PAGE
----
|Title||Landscape with a Lake and a Walled Town|
|Collection||Birmingham Museum and Art Gallery|
|Artist||Attributed to Cortona, Pietro da (Italian draftsman and painter, 1596-1669)|
|Date Earliest||about 1625|
|Date Latest||about 1635|
|Description||Cortona's landscape drawings are extremely rare. With a few exceptions, they were executed almost entirely during his youth, having perhaps been inspired by contact with Claude Lorrain, who during the 1620s was working for the Crescenzi family who patronised Cortona.
In common with a series of frescoes Cortona painted for the Villa Sacchetti at Castelfusano from 1626-1629, Cortona's few oil landscapes have a remarkably free, loose brushwork which gives this painting an unexpectedly modern appearance. It is a fresh and personal response to the Roman Campagna.
The importance of Cortona's landscapes are in the link that they form between the classicising formality of Annibale Carracci and Domenichino and the move towards more spontaneous observation developed by Claude and Gaspar Dughet.
|Current Accession Number||1985P61|
|Subject||landscape (Roman campagna); townscape|
|Measurements||62.3 x 77.7 cm cm (estimate)|
|Material||oil on canvas|
|Acquisition Details||Purchased with the aid of the V & A Purchase Grant Fund, the National Art-Collections Fund and the Pilgrim Trust 1985.|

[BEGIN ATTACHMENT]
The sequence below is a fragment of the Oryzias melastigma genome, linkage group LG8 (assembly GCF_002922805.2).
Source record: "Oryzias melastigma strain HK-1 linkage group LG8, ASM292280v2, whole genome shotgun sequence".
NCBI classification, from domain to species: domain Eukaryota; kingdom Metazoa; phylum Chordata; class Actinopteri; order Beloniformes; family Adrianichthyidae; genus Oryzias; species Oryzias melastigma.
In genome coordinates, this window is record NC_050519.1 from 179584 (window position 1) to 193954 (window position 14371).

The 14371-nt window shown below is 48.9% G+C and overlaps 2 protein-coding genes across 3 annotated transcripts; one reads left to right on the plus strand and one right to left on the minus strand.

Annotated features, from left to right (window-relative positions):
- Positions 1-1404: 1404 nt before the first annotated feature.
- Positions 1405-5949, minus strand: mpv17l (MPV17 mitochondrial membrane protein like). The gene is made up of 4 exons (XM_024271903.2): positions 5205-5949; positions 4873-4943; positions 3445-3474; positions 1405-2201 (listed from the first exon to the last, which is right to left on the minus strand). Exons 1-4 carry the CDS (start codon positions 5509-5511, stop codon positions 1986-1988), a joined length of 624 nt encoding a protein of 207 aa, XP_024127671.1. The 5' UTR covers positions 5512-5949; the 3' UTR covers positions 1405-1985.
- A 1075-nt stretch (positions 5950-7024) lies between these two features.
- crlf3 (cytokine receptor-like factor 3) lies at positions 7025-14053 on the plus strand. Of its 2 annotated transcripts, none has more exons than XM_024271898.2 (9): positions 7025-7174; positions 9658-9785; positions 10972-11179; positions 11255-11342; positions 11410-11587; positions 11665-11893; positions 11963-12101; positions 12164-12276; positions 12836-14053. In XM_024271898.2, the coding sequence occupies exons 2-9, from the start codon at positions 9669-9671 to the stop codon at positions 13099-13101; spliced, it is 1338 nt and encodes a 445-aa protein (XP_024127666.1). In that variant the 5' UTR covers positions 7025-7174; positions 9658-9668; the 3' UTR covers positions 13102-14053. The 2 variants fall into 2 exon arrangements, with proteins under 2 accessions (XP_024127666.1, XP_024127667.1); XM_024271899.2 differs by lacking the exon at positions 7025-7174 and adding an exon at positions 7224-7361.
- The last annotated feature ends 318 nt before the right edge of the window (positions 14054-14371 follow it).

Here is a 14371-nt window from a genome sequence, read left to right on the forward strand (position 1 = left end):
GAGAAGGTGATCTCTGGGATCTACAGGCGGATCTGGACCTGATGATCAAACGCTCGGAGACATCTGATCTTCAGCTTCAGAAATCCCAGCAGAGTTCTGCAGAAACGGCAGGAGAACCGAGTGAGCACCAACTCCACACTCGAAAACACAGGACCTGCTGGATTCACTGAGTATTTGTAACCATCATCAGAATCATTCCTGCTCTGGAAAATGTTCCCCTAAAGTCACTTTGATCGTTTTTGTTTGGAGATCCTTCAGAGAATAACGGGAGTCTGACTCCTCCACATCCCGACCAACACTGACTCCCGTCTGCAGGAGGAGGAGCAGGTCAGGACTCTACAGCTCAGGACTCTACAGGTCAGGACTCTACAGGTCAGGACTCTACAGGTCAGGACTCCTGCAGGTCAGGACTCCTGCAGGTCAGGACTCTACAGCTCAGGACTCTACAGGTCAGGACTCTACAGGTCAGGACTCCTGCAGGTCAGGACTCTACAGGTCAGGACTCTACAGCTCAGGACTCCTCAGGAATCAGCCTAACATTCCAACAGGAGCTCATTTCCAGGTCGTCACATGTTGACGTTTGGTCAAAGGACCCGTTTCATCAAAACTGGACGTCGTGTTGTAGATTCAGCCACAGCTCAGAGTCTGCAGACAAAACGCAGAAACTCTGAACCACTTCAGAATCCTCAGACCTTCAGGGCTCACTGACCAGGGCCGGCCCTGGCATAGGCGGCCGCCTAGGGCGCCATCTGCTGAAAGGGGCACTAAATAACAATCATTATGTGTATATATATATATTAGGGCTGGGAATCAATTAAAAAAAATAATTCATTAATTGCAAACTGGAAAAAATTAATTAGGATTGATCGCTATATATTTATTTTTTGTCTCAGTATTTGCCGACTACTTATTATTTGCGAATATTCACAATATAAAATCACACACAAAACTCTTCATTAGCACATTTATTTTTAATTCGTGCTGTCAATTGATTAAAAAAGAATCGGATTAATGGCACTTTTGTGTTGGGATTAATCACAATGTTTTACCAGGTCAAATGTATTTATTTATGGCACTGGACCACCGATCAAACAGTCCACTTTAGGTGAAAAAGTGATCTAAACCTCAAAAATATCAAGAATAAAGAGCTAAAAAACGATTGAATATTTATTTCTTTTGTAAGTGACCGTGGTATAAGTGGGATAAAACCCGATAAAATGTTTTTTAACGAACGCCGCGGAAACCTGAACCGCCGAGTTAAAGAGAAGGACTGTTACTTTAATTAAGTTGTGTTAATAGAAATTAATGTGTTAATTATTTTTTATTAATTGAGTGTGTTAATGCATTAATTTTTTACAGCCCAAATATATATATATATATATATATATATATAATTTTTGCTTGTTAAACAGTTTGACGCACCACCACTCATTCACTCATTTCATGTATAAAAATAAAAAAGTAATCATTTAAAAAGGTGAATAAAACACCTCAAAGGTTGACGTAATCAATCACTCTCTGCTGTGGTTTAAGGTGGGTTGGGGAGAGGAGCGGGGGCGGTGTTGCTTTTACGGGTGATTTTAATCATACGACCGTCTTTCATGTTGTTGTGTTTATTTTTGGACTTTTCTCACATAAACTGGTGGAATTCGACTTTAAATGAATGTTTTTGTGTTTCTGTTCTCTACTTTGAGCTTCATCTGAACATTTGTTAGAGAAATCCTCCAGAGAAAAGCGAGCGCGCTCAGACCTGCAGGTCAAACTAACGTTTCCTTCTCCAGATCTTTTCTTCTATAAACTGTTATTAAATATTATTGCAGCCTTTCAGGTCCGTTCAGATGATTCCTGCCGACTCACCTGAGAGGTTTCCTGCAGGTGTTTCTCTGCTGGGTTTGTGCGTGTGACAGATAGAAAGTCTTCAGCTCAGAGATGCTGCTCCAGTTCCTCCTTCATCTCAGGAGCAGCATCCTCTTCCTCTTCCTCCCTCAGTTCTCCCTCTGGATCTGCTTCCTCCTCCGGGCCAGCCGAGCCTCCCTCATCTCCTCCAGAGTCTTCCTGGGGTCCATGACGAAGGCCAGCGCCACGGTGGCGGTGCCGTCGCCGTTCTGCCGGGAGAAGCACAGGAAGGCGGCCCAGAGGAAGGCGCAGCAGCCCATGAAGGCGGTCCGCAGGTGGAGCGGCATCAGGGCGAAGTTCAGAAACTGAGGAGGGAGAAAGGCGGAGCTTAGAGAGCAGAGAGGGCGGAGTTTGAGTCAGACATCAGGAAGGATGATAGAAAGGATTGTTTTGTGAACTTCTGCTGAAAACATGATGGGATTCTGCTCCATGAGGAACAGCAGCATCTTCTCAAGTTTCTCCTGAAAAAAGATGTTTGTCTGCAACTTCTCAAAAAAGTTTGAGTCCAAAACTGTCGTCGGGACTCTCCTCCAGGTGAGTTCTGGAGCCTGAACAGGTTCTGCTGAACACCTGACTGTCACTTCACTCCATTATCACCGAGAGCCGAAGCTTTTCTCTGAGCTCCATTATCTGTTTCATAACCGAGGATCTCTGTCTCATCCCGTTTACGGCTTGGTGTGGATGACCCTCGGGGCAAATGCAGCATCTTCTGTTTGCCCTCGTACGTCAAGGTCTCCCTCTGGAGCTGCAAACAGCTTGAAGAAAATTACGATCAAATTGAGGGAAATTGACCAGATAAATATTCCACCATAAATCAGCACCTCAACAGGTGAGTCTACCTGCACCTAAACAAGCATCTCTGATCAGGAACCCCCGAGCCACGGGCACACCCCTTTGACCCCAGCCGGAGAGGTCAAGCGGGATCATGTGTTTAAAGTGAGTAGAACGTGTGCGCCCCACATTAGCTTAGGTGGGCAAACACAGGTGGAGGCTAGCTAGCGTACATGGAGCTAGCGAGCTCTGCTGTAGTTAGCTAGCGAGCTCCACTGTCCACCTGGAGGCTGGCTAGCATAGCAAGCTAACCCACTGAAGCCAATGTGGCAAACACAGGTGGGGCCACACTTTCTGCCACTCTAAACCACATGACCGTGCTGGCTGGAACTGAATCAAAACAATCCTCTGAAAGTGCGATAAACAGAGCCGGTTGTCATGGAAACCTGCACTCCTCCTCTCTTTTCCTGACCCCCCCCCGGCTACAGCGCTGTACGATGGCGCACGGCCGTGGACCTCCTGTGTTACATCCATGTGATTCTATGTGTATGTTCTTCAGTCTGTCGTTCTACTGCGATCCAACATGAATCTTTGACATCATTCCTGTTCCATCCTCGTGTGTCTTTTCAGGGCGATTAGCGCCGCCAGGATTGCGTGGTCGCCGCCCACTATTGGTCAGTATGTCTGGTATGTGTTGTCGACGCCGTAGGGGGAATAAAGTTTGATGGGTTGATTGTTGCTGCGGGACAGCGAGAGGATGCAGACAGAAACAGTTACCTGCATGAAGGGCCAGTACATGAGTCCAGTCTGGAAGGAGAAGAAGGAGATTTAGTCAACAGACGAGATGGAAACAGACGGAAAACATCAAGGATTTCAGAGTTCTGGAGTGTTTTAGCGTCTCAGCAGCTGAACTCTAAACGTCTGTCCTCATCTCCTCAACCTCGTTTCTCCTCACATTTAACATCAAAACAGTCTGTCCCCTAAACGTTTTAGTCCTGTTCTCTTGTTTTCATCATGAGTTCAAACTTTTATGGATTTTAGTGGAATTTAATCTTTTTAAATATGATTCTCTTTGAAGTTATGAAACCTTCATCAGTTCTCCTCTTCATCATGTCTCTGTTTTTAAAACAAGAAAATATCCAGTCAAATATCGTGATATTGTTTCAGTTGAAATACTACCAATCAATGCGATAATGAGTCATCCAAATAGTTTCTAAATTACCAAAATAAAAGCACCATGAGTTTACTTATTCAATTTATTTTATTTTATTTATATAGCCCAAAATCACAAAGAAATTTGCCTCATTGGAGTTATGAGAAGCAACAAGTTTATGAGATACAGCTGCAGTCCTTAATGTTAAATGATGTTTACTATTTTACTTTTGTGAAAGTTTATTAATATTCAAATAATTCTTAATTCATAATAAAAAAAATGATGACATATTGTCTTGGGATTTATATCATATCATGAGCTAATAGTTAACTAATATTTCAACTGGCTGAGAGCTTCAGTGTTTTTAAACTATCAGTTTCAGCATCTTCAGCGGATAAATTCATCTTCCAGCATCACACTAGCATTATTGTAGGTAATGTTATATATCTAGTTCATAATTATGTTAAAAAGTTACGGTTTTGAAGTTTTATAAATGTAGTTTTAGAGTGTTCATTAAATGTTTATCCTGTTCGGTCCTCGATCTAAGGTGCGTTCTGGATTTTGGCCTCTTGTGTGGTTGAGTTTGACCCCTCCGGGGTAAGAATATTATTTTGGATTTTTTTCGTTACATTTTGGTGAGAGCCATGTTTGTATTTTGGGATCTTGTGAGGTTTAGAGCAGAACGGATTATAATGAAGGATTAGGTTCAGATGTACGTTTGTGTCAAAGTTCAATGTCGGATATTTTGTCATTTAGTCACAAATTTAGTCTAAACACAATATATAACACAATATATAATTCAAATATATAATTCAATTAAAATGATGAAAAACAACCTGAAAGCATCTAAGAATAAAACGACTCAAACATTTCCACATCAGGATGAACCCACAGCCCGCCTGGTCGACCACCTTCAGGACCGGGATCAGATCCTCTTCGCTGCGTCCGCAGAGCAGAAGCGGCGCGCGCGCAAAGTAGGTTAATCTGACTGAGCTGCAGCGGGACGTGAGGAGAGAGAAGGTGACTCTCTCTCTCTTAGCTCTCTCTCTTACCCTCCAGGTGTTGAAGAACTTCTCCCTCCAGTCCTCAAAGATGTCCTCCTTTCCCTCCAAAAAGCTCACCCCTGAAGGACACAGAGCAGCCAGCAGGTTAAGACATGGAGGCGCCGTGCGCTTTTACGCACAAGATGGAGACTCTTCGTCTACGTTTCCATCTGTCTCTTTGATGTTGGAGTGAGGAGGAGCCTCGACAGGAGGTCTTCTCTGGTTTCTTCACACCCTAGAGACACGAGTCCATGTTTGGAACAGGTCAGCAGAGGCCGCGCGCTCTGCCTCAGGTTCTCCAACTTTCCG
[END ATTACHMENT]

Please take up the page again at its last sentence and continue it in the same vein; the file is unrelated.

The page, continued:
|Principal Exhibitions||Important Italian Baroque Paintings, 1600 - 1700, Matthiesen Fine Art Ltd, 1981, cat. no. 29.|
|Publications||Briganti, G., Pietro da Cortona, 1982, no. A6, p. 349, pl. 296; Rice, L., 'A newly discovered landscape by Pietro Cortona', Burlington Magazine, vol. 129, 1987, pp. 73-77.|
|Notes||The painting was first attributed to Cortona by Carlo Volpe and confirmed by Briganti. The closest points of comparison are the Castelfusano frescoes and the Capitoline paintings. All these show a similar method of suggesting the recession of the landscape by a series of planes rather freely painted. Briganti has dated this work to the time that Cortona was working for Sacchetti, ie: 1625-30. However, Malcolm Waddingham has suggested a date of 1632 - 35. Jorg Merz does not accept this painting as an autograph Cortona.|
|Rights Owner||Birmingham Museum and Art Gallery|
|Author||Dr Patricia Smyth|